• An Announcement and Final Blog Post from Voices for the Library

    In the current climate, the fight for our public services is ongoing. This is no less true for public libraries, a service that continues to see severe cuts, hollowing out, mass closures and deprofessionalisation. Although the main focus of Voices for the Library was initially on the situation facing public libraries, we quickly came to recognise that the assault on public libraries is part of a wider assault on public services. It was not enough merely to speak out for public libraries, it was (and continues to be) a fight for public services in general and against the programme of austerity that is demonstrably unnecessary.

    Unfortunately, we ourselves are volunteers running an organisation in our spare time. We are unhappy to say that we can no longer undertake the work required to be a voice for public libraries. It is with great sorrow that we have decided that it’s time to close the doors on Voices for the Library. The irony of this is not lost on us. As libraries are increasingly forced onto local community groups to run them on a so-called voluntary basis (there is nothing “voluntary” about it), we are clear that there is only so much volunteers can do before reality hits and the service starts to fall apart at the seams. Volunteer run libraries are, in essence, a disaster waiting to happen for the people that rely on their local public library service (and it is theirs, not the councillors).

    Over the past seven years, we have tried to shine a spotlight on the plight of our public library service. We have aimed to provide a voice for the service in the media when there was none. Our work has prompted others that were previously quiet to get involved, to speak out, to highlight the importance of the public library service. As we look back on our work through Voices for the Library, although the future of public libraries does not appear to be what we were fighting for, we hope our work has had some impact and caused local authorities and the national government to give pause to the swingeing cuts they would happily have enacted across the UK had they not been challenged.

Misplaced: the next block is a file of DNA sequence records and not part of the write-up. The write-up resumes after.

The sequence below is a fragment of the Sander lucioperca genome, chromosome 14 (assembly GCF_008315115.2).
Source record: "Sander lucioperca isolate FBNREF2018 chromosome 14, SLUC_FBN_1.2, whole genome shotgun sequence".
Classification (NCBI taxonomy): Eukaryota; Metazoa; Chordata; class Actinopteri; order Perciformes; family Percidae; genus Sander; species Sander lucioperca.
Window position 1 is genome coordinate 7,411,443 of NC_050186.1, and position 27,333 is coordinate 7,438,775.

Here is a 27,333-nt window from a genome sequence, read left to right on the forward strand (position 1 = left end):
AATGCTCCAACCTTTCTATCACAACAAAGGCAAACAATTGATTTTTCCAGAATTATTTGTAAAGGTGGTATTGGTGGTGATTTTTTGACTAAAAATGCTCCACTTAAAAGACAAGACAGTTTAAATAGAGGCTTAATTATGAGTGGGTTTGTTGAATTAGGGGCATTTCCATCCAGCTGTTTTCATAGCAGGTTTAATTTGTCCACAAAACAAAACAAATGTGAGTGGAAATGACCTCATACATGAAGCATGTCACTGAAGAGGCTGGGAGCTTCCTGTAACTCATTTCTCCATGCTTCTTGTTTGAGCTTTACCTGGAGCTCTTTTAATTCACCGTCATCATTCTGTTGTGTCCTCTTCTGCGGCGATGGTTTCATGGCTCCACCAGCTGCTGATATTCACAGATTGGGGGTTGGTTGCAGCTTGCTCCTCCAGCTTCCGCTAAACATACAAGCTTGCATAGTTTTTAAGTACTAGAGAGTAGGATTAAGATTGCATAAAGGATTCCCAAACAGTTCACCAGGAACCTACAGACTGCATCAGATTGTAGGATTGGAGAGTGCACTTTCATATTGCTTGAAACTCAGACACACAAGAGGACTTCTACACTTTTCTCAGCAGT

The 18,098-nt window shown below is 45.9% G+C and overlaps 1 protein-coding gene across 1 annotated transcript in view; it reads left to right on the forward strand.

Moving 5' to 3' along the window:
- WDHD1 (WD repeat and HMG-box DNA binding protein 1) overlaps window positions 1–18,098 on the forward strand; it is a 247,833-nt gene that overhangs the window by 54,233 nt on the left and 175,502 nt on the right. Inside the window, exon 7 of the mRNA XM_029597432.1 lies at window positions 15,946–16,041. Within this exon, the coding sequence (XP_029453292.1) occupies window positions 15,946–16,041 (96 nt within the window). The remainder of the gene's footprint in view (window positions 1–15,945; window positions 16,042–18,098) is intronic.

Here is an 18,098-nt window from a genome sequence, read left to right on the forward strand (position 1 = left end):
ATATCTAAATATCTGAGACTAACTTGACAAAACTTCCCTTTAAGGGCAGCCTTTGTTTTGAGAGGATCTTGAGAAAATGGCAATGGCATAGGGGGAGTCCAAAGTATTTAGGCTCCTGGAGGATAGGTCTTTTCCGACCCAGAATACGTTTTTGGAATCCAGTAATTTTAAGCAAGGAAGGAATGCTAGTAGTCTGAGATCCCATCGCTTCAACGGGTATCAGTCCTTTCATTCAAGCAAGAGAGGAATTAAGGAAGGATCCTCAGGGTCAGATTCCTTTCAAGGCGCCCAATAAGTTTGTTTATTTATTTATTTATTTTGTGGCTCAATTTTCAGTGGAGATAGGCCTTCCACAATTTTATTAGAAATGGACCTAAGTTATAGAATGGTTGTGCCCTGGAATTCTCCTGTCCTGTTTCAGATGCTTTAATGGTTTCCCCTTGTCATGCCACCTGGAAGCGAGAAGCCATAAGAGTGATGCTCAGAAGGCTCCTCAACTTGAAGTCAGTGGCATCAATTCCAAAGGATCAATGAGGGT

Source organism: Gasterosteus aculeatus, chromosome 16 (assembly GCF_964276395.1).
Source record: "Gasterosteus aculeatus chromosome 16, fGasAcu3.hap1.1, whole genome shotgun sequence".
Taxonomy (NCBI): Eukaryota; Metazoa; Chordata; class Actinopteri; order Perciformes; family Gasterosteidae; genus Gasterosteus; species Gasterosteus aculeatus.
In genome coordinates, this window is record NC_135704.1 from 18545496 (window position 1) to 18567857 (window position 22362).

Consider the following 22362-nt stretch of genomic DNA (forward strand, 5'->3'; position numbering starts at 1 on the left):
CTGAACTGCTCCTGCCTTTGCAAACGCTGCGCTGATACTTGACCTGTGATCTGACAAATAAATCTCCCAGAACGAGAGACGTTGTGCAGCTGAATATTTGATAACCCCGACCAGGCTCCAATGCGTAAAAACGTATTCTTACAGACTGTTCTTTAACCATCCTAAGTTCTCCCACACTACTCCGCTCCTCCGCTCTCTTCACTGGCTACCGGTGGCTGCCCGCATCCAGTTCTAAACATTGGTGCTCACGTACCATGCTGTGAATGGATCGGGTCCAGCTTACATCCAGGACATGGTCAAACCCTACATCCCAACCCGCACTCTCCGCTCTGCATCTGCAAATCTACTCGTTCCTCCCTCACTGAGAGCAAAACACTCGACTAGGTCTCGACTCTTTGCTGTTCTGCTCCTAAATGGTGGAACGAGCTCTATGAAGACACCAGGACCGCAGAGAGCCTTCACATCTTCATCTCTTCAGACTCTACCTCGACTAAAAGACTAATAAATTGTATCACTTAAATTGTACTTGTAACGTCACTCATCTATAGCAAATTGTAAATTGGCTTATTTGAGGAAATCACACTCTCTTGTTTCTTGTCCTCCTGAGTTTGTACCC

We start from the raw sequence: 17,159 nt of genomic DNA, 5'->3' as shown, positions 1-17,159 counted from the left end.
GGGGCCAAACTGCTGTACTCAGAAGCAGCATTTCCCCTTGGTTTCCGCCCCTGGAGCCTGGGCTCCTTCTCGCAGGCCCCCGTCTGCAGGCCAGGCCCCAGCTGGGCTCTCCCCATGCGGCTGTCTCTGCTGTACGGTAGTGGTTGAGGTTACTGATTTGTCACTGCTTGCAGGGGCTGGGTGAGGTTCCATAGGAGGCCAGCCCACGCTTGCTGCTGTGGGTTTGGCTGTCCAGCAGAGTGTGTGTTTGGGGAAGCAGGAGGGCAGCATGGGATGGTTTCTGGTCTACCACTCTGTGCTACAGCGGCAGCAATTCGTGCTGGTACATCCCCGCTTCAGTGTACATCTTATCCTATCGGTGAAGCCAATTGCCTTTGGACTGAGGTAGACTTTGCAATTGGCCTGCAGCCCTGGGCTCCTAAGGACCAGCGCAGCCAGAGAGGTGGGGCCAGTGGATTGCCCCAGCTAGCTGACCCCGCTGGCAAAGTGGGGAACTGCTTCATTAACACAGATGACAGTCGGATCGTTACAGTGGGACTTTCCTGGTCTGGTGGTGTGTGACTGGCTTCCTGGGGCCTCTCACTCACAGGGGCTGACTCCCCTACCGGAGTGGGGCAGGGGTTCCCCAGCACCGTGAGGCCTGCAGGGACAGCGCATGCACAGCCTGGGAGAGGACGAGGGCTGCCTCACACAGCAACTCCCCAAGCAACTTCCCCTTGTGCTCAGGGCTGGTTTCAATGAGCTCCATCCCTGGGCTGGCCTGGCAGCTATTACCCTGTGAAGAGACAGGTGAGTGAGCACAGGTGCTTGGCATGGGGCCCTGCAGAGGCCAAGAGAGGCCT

We are proud of what Voices for the Library has achieved with limited resources beyond a strong network of passionate people.

    This includes:

    • Supporting campaigns at a national and local level to help them develop strategies and approaches;
    • Participation in the Speak Up For Libraries coalition to develop solidarity across the UK;
    • Responding to local and central government inquiries and being involved in discussions with ministers; including giving evidence at a Select Committee hearing, to lend our expertise and inform policy;
    • Over a hundred media interviews in response to library cuts to give voice to library users and library workers, explaining the damaging impact of spending cuts for individuals and society;
    • Highlighting through our website, social media and other publications that public libraries have significant social value and that their loss will be felt in many areas of life.